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Decisions: The hiden flow in the Supply Chain Manuel Acero Whenever we speak about supply chains we are referring implicitly or explicitly to three tangible flows that in one way or another go through different processes involved in the supply chain: Materials Flow, Information flow and Money Flow. These are tangible because we can see them, verify them physically, and evaluate them, etc. If we analyze the supply chain as a inter related business process followed one by each other, we must consider two process dimensions: First, The Plan process in which we anticipate or predict events that can happen in the supply chain and also we project the appropriation of supply chain resources to meet the planed supply chain events (Sales, Deliveries, Buys, Production, Transportation, Delays, Outsourcing, etc.); And Second, the execution processes where we develop, in a transactional form and in a day to day phase, all actions to reach the plans. In a traditional way, we see the flows in Planning processes, as only one flow: Information for decisions making and then we can predict future events. Also, In the execution processes we see three traditional flows: materials, information and money. But, in these two dimensions of process (both plan and execution) decisions are taken all the time. And these decisions in a way or another can accelerate or diminish the speed of other flows in the supply chain. How many times is the supply chain interrupted because a decision was took out of time?, or how many times the supply chain stopped because there is no one who takes the decision to buy or to pay?, or for how long a company waits for a decision because certain permissions of the organizational hierarchy “are needed”? Then an obvious question arises: Does a decision making flow exists in a supply chain? And the obvious answer is YES, it is the most important flow, but it is a hidden flow, it is the part of Iceberg that we can’t see. Materials flow, Informatión flow, Money flow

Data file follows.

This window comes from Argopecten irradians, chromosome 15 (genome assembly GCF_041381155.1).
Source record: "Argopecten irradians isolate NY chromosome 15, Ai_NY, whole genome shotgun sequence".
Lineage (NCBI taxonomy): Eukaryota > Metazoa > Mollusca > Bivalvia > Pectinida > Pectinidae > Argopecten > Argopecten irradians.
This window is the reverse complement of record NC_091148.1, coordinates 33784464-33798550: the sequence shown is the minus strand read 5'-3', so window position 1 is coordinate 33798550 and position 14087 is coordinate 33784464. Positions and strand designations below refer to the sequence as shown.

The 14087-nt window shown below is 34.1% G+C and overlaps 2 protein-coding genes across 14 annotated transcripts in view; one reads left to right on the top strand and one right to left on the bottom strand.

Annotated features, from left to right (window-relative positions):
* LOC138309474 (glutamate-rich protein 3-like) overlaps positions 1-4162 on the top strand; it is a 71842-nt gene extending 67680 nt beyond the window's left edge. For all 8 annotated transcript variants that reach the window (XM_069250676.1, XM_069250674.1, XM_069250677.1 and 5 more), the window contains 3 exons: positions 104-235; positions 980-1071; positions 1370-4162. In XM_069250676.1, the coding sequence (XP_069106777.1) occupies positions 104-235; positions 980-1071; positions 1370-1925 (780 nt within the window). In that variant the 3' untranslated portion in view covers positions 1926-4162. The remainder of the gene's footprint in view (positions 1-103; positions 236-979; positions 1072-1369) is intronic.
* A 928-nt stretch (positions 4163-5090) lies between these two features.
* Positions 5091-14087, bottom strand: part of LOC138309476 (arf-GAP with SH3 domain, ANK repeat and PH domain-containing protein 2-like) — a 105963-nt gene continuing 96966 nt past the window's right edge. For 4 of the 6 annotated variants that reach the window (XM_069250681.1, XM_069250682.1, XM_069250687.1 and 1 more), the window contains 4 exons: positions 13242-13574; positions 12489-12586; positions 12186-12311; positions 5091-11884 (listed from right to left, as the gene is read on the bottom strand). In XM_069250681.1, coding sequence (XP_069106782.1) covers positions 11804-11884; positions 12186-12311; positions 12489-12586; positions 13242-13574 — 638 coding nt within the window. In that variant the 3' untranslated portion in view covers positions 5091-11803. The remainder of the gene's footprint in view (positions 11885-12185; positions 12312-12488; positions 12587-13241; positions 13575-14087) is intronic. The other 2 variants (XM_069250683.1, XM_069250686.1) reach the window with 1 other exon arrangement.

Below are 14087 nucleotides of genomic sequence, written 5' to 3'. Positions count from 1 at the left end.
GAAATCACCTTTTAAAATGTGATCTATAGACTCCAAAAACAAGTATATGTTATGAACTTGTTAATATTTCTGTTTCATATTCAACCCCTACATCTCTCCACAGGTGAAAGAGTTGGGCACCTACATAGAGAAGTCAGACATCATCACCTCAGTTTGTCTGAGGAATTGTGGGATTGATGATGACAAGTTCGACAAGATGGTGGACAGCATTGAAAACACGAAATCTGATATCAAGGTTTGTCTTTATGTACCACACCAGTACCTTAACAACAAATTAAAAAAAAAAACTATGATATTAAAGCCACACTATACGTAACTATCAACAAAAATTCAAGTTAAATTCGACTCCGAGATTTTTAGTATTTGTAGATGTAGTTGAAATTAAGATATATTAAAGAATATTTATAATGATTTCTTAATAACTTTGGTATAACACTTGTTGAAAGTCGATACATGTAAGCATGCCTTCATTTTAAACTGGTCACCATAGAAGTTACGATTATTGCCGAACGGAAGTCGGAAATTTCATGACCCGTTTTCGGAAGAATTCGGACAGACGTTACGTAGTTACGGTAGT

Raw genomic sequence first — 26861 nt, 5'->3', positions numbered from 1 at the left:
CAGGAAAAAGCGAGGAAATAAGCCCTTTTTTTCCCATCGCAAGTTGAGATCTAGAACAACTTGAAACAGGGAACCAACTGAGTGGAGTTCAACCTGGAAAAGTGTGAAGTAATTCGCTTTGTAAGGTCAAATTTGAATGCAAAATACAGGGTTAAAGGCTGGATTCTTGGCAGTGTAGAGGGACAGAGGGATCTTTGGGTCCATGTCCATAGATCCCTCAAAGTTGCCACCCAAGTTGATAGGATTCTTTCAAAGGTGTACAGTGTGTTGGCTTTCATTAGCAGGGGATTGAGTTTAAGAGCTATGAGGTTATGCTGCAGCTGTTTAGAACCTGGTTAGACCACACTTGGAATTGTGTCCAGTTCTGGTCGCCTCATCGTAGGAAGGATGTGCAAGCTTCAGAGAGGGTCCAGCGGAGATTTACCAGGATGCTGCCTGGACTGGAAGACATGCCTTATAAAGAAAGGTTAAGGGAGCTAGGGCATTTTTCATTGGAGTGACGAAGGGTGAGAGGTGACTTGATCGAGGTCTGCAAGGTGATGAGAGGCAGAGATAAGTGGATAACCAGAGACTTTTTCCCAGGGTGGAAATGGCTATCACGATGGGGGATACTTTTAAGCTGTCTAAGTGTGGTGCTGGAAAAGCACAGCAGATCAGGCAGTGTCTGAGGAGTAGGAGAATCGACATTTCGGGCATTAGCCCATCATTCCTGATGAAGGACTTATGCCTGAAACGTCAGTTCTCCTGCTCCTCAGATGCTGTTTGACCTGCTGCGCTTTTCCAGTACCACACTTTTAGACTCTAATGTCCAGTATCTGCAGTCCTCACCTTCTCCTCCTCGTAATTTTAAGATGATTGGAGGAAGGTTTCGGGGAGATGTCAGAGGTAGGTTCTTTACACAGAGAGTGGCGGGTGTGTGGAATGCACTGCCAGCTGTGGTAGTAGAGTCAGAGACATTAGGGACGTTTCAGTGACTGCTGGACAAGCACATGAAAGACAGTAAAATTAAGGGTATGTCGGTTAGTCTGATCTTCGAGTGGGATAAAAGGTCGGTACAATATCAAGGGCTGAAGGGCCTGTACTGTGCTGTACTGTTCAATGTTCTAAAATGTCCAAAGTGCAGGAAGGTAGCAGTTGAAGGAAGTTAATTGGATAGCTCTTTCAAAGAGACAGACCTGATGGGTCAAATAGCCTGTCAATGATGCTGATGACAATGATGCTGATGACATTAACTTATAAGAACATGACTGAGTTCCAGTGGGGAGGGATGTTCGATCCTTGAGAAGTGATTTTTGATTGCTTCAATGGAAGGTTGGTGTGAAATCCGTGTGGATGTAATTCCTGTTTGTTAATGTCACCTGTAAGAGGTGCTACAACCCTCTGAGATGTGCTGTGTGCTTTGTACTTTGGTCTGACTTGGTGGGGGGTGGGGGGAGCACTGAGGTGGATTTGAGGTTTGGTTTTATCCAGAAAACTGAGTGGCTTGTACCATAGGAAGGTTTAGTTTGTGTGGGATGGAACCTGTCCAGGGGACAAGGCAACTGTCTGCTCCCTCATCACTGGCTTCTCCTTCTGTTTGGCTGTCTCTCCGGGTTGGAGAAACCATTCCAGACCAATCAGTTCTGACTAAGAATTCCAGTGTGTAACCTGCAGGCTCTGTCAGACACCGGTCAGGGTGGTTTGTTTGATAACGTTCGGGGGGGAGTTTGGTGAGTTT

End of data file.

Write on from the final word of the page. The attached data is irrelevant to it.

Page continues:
Decision Flow


Do we have clear how decisions making flow is made in the Supply Chain with regard to whom, when and under what situations take the decisions? Do we know this both at internal level as to external level from our Customers, Suppliers and other partners? If the answer is not, we have problems in supply chain synchronization and, of course we are spending the money on optimizing other flows when we must be optimizing the decisions making process. A company or a chain can arrange an excellent flow of materials (Transport Fleet, conveyor belts, hoist, etc.), good information systems (SAP, Oracle, bar codes, RFID, etc.), a good money flow (Flexible Politics of cash flow, etc.) but, if it does not have a effective decisions flow, that allows the best Service / Cost relation in every decision, it will be troubled. The decisions flow depends on the people, only on the people. We are the element of the chain that decides what actions to take in every event. That's why the decisions flow is the more subtle flow of all the four flows. While it depends on people, means it depends on knowledge, emotions, behaviors, empowerment, paradigms, skills, weariness, assumptions, etc., all these are difficult to measure and to improve. The efficiency’s dependency of the materials, information and money flows is directly related with the efficiency of the decisions flow. But as in the Iceberg, this is hidden under water so, to see it we must dive, analyze it, diagnose it and improve it continuously. As well as we can prepare a map of the materials, Information and money flows, it is necessary to design the map of the decisions flow that goes with the other flows. A detail map of the decision systems of the chain is the first step to improve all of the flows. There is necessary to describe clearly Who take the decisions (Responsible), When they must take the decisions (Time) and the criteria to take it (Parameters). A key point is that every planning process has a “When in the future” associated with it. The planning questions are completely time-phased. Hence, to understand the flow logic of planning, we have to add the time dimension. Main questiones about characteristics of the elements associated with the decisions flow: Who: • • • • •